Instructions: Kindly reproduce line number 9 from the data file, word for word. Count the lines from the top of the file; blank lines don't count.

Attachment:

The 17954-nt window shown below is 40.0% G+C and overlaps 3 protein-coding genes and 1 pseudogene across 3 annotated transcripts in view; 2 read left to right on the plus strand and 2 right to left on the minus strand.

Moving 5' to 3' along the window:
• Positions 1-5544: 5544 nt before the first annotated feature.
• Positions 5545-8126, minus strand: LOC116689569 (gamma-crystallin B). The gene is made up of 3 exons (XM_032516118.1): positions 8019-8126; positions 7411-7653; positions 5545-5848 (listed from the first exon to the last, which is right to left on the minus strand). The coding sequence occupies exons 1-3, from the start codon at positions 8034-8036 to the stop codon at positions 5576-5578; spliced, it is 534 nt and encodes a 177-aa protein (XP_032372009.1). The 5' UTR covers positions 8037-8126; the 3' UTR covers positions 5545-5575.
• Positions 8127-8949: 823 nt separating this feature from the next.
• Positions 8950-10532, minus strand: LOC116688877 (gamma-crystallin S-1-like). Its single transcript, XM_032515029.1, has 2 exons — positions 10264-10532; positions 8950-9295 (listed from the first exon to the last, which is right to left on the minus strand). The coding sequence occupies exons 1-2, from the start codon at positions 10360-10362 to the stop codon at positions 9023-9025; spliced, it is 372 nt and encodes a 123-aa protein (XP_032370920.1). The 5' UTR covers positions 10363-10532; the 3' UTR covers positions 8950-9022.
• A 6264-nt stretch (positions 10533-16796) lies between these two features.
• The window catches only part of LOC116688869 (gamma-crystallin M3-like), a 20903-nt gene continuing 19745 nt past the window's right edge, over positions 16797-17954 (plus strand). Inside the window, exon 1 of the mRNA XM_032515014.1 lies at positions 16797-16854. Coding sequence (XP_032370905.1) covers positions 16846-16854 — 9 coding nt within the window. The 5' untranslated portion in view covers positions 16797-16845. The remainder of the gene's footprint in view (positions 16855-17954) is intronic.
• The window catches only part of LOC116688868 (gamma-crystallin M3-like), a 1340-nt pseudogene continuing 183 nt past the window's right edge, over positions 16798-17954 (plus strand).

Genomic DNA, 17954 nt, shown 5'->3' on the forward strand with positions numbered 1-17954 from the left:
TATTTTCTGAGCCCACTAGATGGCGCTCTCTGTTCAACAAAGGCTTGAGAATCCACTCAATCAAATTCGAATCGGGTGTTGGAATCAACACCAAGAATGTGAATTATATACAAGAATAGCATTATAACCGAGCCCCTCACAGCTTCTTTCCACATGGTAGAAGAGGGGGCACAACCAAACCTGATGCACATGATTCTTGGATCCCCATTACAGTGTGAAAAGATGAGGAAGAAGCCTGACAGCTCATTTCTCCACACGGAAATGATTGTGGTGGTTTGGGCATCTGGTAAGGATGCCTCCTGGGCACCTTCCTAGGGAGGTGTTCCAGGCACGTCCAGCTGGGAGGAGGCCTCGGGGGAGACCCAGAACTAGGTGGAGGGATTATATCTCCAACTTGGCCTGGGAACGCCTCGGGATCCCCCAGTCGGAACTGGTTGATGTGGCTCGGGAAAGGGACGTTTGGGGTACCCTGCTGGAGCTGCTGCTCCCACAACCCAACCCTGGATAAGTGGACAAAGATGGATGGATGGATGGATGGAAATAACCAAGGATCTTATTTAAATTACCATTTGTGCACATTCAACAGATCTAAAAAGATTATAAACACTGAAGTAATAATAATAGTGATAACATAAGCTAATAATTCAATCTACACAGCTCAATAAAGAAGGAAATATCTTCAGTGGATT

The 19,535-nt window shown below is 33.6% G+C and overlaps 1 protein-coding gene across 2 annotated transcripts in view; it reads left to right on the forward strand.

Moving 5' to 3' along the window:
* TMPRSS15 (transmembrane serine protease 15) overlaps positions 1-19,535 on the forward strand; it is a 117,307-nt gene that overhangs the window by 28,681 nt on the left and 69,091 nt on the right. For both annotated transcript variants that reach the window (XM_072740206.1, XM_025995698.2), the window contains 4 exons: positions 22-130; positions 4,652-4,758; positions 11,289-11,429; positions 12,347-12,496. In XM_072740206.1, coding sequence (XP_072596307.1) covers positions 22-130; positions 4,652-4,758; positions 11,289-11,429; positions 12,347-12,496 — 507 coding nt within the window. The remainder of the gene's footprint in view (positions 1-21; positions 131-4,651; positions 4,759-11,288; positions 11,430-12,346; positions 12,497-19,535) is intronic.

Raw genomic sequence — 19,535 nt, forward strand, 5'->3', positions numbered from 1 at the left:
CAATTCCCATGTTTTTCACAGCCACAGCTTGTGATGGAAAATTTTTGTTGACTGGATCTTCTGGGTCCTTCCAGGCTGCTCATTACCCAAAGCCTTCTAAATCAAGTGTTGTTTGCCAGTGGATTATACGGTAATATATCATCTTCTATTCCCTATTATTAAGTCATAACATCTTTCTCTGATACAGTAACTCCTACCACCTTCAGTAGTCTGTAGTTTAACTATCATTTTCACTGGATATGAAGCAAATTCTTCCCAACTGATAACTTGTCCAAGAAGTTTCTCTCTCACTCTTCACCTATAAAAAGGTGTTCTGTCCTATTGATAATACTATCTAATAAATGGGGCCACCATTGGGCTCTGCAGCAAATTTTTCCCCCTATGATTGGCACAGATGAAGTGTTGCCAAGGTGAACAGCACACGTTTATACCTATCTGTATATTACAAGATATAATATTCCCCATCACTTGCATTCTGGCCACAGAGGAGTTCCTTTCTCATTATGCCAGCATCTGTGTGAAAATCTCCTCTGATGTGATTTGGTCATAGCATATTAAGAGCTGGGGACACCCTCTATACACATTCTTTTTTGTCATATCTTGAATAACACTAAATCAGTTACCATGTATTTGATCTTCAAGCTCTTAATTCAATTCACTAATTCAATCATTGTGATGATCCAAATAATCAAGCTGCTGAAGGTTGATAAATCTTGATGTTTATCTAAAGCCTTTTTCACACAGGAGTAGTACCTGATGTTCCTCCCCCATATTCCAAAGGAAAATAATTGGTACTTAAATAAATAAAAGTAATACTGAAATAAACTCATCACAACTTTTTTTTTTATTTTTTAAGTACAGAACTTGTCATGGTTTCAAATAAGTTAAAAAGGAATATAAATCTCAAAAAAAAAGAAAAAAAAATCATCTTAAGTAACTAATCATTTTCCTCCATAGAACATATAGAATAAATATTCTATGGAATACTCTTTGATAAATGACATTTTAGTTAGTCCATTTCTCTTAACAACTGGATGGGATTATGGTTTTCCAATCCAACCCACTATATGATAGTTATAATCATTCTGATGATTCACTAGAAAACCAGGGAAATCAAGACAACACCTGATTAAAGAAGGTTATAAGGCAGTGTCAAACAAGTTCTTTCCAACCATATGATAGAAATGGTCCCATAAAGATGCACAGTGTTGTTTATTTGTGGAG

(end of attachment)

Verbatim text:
• The window catches only part of LOC116688868 (gamma-crystallin M3-like), a 1340-nt pseudogene continuing 183 nt past the window's right edge, over positions 16798-17954 (plus strand).